Estonian: partitive plural

Discussion in 'Other Languages' started by Gavril, Oct 28, 2013.

  1. Gavril Senior Member

    English, USA

    In Estonian, does the distinction betwen nominative/accusative and partitive case ever correspond to the distinction between definite ("the") and indefinite ("a(n)")?

    I ask because, in Finnish, the partitive plural of a noun is often equivalent to the indefinite plural: e.g., taloja (partitive plural) can often be translated as "houses", in contrast to talot (nominative/accusative) "the houses".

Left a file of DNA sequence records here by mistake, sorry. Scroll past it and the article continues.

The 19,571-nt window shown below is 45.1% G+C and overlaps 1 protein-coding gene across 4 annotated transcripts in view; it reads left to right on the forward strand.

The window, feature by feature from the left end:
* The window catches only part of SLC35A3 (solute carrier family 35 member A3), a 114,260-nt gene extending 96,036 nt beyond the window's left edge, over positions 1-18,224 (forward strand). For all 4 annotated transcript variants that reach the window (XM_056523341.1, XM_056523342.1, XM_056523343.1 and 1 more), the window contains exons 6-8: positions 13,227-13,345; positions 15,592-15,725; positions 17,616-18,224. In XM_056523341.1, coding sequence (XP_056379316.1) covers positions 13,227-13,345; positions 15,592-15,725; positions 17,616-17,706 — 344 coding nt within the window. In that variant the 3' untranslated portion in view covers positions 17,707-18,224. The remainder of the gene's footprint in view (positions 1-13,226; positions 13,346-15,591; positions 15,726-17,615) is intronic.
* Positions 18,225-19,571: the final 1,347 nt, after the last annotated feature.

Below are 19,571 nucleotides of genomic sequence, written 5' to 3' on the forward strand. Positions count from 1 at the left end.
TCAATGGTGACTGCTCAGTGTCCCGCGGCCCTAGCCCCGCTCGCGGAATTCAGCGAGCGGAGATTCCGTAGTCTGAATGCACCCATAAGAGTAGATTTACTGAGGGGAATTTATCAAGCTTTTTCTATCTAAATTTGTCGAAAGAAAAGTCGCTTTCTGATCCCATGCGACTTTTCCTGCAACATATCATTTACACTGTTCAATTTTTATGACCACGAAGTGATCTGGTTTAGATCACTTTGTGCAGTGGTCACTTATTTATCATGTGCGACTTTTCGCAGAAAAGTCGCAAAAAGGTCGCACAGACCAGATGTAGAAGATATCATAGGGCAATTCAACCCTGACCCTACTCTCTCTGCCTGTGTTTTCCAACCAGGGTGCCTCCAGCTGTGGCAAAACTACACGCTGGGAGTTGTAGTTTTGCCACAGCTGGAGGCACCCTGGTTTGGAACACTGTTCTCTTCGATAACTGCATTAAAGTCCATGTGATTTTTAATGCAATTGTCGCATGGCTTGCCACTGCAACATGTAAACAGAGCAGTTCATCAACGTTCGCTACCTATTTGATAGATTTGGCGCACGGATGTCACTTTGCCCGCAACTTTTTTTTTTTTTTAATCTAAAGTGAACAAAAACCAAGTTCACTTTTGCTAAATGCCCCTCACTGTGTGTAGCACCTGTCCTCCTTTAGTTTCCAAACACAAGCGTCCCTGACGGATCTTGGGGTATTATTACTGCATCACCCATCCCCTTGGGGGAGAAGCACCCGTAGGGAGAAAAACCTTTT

(This distinction only applies when a noun is the subject or object of a sentence: e.g., taloista (elative plural) can mean either "about some houses" or "about the houses".)

    Does a similar contrast exist in Estonian? E.g., does the difference between majad (the nom. pl. of maja "house") and maju / majasid (partitive plural) have anything to do with definiteness/indefiniteness?

    Thanks for any info
    Last edited: Oct 28, 2013
  2. sirammaris Member


    yes, it could, but there is no definite or indefinite article in Estonian, so you should either use a word to indicate indefiniteness ("one", "some" or "that") or it's understood from the context. The partitive plural does that, though it also has many other functions. For example:

    ostsime maju - we bought some houses
    pesime kàsi - we were washing hands (not "some hands", ours, obviously)


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